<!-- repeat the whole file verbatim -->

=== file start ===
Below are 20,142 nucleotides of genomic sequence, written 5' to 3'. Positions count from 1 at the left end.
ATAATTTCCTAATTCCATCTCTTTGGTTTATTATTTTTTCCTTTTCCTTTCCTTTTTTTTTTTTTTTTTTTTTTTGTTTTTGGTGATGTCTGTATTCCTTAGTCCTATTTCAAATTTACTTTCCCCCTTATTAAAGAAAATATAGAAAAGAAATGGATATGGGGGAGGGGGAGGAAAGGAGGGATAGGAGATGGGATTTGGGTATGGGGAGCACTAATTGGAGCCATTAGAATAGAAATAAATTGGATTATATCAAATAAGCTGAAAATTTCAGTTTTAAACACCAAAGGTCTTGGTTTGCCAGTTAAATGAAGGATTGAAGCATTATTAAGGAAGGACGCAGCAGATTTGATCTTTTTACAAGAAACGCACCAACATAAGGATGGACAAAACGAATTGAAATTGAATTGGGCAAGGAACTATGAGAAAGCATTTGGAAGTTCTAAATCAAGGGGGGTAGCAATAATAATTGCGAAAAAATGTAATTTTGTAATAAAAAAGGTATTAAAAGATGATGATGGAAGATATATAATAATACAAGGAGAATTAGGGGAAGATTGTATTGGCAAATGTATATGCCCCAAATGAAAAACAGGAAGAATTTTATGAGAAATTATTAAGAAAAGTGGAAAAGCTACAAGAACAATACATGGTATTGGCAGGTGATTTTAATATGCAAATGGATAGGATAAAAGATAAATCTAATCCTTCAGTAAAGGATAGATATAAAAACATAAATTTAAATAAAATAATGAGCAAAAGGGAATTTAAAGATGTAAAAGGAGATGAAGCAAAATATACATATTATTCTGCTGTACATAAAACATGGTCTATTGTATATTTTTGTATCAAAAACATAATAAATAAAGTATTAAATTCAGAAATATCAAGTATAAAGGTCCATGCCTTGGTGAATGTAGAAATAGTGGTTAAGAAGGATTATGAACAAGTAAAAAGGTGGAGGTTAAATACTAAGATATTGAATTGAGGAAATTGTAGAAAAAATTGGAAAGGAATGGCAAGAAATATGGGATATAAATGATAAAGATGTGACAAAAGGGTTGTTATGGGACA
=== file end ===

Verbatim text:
Below are 20,142 nucleotides of genomic sequence, written 5' to 3'. Positions count from 1 at the left end.
ATAATTTCCTAATTCCATCTCTTTGGTTTATTATTTTTTCCTTTTCCTTTCCTTTTTTTTTTTTTTTTTTTTTTTGTTTTTGGTGATGTCTGTATTCCTTAGTCCTATTTCAAATTTACTTTCCCCCTTATTAAAGAAAATATAGAAAAGAAATGGATATGGGGGAGGGGGAGGAAAGGAGGGATAGGAGATGGGATTTGGGTATGGGGAGCACTAATTGGAGCCATTAGAATAGAAATAAATTGGATTATATCAAATAAGCTGAAAATTTCAGTTTTAAACACCAAAGGTCTTGGTTTGCCAGTTAAATGAAGGATTGAAGCATTATTAAGGAAGGACGCAGCAGATTTGATCTTTTTACAAGAAACGCACCAACATAAGGATGGACAAAACGAATTGAAATTGAATTGGGCAAGGAACTATGAGAAAGCATTTGGAAGTTCTAAATCAAGGGGGGTAGCAATAATAATTGCGAAAAAATGTAATTTTGTAATAAAAAAGGTATTAAAAGATGATGATGGAAGATATATAATAATACAAGGAGAATTAGGGGAAGATTGTATTGGCAAATGTATATGCCCCAAATGAAAAACAGGAAGAATTTTATGAGAAATTATTAAGAAAAGTGGAAAAGCTACAAGAACAATACATGGTATTGGCAGGTGATTTTAATATGCAAATGGATAGGATAAAAGATAAATCTAATCCTTCAGTAAAGGATAGATATAAAAACATAAATTTAAATAAAATAATGAGCAAAAGGGAATTTAAAGATGTAAAAGGAGATGAAGCAAAATATACATATTATTCTGCTGTACATAAAACATGGTCTATTGTATATTTTTGTATCAAAAACATAATAAATAAAGTATTAAATTCAGAAATATCAAGTATAAAGGTCCATGCCTTGGTGAATGTAGAAATAGTGGTTAAGAAGGATTATGAACAAGTAAAAAGGTGGAGGTTAAATACTAAGATATTGAATTGAGGAAATTGTAGAAAAAATTGGAAAGGAATGGCAAGAAATATGGGATATAAATGATAAAGATGTGACAAAAGGGTTGTTATGGGACA